In the coming weeks, we at the Linux Academy blog will be exploring SELinux — or Security Enhanced Linux. SELinux provides users fine-grain control over access and permissions on their Linux servers and workstations. Today, we will explore the implications of using SELinux, before diving into SELinux policies and command line options in part two.
SELinux is a kernel module written by the NSA and Red Hat that grants system owners extended access control, allowing for a greater permissions profile to constrain users and applications from accessing resources. Beyond the traditional “read, write, execute” permissions on a basic Linux system, SELinux grants administrators the ability to restrict linking, moving and appending files and more. Additionally, access control is defined using policies, which average users cannot alter either purposely or accidentally.
At the most basic level, SELinux parses the operating system into two categories, subjects and objects. Subjects are processes and other “active” items, such as users and applications. Subjects can be trusted or untrusted. Objects, in contrast, are files, sockets, pipes, interfaces and other more static entities within the system. These objects are assigned a security context with regards to who can use them and how they can be used.
Using a type enforcement model, SELinux gives every part of the operating system — from users to files to TCP ports — a label, which defines which policies affects the file or applications and provides a context for use. SELinux automatically assigns labels to the system, but the administrator can alter these as needed, and policy is written around these labels versus the individual files. Additionally, SELinux allows for the creation of roles to use in role-based access control, wherein users can be associated with one or more roles and given access to one or more domain types as per the permissions granted for each assigned role. This, collectively, encourages users to take a path of “least privilege,” starting by denying all access and filtering in the appropriate users, files and applications based on the provided context.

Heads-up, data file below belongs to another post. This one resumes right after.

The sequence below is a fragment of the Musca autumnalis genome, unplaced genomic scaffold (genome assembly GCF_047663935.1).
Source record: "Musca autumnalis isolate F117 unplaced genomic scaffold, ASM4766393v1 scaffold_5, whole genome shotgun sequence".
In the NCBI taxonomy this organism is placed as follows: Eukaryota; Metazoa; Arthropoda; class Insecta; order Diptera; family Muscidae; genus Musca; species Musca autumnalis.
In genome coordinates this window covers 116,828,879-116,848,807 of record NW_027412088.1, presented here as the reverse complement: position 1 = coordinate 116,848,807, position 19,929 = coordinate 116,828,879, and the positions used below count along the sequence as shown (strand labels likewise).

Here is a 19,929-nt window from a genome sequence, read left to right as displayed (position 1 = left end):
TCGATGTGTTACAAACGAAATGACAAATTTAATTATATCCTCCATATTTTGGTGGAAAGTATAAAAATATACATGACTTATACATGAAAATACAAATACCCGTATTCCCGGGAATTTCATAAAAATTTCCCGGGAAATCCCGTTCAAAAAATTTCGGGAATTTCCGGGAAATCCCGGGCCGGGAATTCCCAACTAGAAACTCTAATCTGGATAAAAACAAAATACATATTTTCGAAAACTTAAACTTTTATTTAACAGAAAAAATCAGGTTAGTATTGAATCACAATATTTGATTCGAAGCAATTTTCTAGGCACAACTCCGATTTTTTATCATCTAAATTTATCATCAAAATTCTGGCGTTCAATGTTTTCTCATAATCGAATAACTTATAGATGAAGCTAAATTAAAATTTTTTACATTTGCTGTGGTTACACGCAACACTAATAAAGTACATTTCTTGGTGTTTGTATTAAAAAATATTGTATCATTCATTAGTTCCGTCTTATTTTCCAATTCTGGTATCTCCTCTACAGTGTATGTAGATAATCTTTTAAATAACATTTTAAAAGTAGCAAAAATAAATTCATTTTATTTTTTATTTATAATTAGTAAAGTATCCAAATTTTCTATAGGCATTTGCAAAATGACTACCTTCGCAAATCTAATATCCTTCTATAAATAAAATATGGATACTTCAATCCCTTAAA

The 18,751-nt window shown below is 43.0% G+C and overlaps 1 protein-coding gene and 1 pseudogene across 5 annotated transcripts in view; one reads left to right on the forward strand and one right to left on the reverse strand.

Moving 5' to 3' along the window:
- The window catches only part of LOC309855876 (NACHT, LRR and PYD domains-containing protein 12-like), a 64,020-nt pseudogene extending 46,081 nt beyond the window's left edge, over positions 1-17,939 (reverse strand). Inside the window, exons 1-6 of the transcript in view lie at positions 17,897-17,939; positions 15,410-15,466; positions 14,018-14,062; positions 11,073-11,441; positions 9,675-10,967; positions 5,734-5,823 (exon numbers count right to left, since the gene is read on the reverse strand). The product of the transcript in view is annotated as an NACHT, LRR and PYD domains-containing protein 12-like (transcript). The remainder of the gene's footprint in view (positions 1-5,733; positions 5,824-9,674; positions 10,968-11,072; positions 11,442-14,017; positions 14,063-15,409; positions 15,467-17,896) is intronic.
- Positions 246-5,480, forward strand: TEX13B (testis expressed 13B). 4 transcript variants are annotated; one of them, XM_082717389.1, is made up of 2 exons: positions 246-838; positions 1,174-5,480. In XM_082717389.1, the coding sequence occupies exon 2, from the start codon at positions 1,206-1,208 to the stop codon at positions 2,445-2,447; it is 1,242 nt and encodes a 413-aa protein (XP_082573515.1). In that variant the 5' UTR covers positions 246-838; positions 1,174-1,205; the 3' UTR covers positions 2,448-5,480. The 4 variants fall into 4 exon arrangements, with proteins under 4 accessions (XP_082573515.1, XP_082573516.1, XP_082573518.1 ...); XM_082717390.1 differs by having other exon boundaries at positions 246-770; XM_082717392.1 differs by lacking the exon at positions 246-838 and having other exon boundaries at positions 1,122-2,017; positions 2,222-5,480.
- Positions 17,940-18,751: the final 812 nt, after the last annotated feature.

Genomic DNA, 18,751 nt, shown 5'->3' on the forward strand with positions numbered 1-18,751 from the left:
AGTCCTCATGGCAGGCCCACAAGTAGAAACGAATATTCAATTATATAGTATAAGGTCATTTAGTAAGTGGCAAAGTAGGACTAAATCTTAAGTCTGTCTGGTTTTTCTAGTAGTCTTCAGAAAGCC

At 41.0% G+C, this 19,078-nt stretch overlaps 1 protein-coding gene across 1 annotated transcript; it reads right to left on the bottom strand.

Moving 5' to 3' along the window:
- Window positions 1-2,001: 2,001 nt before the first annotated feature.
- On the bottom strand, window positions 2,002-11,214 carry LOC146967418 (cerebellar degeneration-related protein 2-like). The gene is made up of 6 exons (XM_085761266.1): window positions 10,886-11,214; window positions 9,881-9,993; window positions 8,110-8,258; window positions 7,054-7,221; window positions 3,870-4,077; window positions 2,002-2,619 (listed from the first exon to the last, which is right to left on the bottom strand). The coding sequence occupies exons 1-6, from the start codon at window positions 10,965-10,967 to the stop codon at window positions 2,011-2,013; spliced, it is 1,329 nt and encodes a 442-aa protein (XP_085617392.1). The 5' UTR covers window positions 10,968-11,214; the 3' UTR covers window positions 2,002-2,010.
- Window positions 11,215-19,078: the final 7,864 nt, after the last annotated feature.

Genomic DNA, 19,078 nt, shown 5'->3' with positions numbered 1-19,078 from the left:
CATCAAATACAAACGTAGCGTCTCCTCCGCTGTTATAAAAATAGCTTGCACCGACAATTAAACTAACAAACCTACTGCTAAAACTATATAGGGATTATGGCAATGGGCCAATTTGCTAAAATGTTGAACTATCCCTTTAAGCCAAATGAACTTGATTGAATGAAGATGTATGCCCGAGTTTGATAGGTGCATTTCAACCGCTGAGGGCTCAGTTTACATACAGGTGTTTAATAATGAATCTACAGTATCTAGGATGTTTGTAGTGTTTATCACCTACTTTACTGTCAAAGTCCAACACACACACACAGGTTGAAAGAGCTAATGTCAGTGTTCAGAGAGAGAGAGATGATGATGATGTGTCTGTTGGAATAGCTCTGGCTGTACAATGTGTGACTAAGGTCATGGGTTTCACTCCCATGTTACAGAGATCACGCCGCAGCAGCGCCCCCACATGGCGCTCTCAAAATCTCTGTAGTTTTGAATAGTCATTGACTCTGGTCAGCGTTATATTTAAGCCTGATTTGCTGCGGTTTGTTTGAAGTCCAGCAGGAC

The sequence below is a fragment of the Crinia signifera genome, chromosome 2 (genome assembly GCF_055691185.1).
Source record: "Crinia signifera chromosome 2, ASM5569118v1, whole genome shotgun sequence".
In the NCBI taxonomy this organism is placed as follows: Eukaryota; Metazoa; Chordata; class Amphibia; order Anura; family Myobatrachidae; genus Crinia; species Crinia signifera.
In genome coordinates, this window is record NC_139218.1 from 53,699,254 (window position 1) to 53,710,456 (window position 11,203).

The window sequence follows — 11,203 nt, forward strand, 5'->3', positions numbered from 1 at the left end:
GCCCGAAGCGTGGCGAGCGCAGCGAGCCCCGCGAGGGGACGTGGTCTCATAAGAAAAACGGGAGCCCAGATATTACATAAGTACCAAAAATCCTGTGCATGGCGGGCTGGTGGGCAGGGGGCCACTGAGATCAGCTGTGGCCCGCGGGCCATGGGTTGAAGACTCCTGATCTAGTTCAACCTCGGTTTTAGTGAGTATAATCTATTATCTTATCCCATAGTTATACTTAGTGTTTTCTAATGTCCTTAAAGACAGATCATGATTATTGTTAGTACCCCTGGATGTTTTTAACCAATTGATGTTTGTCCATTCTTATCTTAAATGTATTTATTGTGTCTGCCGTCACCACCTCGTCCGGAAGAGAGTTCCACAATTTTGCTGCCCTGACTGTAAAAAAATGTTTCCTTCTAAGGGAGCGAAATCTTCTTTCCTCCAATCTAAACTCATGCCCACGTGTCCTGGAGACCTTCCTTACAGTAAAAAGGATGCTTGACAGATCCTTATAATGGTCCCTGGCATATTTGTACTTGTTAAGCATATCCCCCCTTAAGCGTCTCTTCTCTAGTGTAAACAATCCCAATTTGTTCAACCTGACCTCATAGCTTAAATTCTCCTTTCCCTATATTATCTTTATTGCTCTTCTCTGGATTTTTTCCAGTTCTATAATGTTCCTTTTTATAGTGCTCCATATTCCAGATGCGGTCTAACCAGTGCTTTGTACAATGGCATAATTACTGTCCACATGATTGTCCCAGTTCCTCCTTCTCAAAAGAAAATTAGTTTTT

SELinux is available on a number of Linux distributions, including Red Hat, Fedora, Hardened Ubuntu, Gentoo, Debian and others; although, it is not inherently enabled on all base versions of the listed distributions. For example, while Debian supports SELinux, default installs of Debian have SELinux turned off.
To see if SELinux is running on your system use the
getenforce command, which returns one of three possible SELinux modes: Enforcing, disabled and permissive. Enforcing means that SELinux is enabled and actively enforcing policy, whereas disabled means SELinux is not running at all. Permissive tracks the systems and provides warnings and logs related to policy, but does not enforce that policy. You may be surprised to learn that you have been using SELinux all along without knowing!
Now armed with a basic understanding of SELinux concepts, return next week to explore in-depth SELinux policy use.